Written in Vancouver on a cool autumn day and dispatched via a free wi-fi service in my hotel with lots of bandwidth.
Analogue diseases crossed the animal-human divide long ago, but digital infections have only recently started hopping across platforms. Is there now a breakdown in the man-machine analogue-digital barrier, too?
Fleas, ticks, mosquitoes, contaminated water and food, skin contact and the air we breathe have all been conduits for the migration and mutation of animal-based diseases, infecting mankind over millennia. On the other side of the analogue-digital divide we now see growing levels of digital contamination by malware spreading through our machines.
I think we can safely assume that we all harbour some form of disease, and that every PC is infected with one nasty or another: there is just no avoiding it. With a sneeze, splash, touch or breath, that network connection, email, memory stick, or website, how could we escape?
So this raises the question: could the fragile membrane between digital and analogue break down, and might we see cross-infection between the two worlds?
Of course, I think we already have. At an obvious level, the bacteria-rich dust, debris and smears of grease from the human body that reside in and on every keyboard, trackpad and mouse are common examples, but I think there are many more.
Digital deaths in healthcare are now a significant cause of people shuffling off this mortal coil. Anything from misreading an instrument, a typing or file error, applying the wrong body mass or dose correction, to getting a diagnosis or name wrong - it just happens.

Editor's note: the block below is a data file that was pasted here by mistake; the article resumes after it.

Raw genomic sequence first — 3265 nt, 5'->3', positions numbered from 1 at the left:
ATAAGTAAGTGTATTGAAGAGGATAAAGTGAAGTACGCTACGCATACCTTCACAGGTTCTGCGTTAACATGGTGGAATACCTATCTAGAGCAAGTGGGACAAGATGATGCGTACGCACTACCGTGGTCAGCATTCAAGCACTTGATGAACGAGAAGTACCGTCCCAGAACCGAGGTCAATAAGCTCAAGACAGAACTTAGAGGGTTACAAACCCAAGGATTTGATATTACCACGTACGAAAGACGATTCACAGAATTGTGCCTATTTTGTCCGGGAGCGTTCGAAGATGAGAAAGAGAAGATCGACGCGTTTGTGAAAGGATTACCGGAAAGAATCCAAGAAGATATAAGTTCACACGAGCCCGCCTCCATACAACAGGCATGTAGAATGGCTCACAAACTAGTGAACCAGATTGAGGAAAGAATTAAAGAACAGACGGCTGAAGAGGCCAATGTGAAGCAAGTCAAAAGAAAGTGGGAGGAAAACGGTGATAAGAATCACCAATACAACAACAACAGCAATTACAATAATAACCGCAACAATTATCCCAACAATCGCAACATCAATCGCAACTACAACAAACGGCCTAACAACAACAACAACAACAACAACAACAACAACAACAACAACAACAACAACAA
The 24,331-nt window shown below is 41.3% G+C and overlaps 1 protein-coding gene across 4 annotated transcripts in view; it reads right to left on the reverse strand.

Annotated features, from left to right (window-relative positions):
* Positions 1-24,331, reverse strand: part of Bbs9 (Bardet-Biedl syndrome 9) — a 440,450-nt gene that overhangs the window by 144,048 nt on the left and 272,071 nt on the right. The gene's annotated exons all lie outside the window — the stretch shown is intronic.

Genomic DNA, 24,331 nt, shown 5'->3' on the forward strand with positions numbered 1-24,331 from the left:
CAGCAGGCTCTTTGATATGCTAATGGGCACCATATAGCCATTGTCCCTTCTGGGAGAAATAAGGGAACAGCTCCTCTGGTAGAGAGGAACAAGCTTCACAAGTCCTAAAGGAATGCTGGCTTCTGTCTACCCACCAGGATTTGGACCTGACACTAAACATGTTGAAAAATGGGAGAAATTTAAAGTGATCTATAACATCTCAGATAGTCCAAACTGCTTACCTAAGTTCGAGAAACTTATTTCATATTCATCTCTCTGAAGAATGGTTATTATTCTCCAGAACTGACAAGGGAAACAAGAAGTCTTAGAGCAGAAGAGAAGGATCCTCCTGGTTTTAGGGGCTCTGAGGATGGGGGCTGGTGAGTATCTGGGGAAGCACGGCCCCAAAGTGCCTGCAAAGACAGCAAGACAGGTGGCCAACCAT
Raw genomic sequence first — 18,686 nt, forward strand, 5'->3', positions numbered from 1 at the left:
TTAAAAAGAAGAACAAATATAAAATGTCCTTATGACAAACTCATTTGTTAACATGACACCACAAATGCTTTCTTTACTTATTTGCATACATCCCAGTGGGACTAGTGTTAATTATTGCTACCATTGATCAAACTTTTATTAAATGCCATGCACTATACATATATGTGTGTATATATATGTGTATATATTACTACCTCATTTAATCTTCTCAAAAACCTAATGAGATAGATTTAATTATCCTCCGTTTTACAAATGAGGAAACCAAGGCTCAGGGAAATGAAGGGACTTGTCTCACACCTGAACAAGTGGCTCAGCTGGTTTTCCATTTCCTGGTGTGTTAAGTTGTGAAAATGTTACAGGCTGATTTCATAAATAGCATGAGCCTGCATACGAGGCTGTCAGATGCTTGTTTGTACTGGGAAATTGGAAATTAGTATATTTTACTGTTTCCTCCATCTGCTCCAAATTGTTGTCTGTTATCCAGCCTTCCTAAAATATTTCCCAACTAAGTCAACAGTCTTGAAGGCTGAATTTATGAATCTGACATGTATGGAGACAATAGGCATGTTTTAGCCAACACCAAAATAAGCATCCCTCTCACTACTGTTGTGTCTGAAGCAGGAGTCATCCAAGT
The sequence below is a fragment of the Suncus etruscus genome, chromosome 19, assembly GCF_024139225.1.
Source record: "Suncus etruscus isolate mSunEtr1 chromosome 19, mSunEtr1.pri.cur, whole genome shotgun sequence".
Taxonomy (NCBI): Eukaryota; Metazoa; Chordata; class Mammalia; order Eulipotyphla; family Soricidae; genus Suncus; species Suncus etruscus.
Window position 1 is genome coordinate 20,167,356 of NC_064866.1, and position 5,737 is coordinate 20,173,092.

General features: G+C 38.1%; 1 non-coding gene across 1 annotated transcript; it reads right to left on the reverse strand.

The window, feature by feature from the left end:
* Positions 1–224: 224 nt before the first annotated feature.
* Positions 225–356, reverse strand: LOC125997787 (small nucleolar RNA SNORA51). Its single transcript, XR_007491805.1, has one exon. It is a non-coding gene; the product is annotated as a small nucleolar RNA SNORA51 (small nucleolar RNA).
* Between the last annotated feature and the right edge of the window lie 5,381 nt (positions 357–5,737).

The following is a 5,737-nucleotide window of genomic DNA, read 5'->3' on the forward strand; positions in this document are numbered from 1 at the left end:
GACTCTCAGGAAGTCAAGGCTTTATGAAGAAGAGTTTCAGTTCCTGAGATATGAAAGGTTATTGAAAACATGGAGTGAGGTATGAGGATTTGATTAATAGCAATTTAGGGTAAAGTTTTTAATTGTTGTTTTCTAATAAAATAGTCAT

If a politician, manager, statistician or trader is off-colour and hits the wrong key or misreads screen data and infers the wrong condition, the resulting effects may be felt across the planet, sometimes with an immediate impact. Conversely, corrupted data presented to the same people can be equally disastrous.
Looking at the networked world we have built, you might conclude that it is something of a miracle that we are still all here, but all rapidly-evolving ecologies are inherently tolerant of most change, until an extreme is reached.
Consider for a moment the economic system of this planet, which is governed by people and machines.
Politicians, bankers, regulators businesses, consumers, markets, traders, supply-and-demand, and automated sensors with trading systems all largely operate invisibly and without any form of policing or supervision. Of course, so do those on the periphery - criminals, big and small.
Looking at the economic patterns over the past 200 years, we see cycles of repeated success and failure. It is also clear that the cycles speed up as technology advances, and the peaks and troughs appear to become more extreme with time.
There is more than a hint of correlated rise and fall in fortunes. The US is often described as blindly treading an almost identical path towards stagnation to that taken by Japan 20 years ago. The same condition of course was, relatively speaking, also achieved by a number of EU economies well ahead of Japan. The graphic below illustrates the potential problems brewing in this one case.
Why, you might ask, do economies insist on aping failed models? Probably for the same reason all the EU nations systematically lost their empires: was it just the evolution of societies and liberty, political blindness, hubris, or diseased decisions? Probably.
Looking through the vast amount of data generated by the markets, analysts and pundits, it is easy to identify...
Peter Cochrane is an engineer, scientist, entrepreneur, futurist and consultant. He is the former CTO and head of research at BT, with a career in telecoms and IT spanning more than 40 years.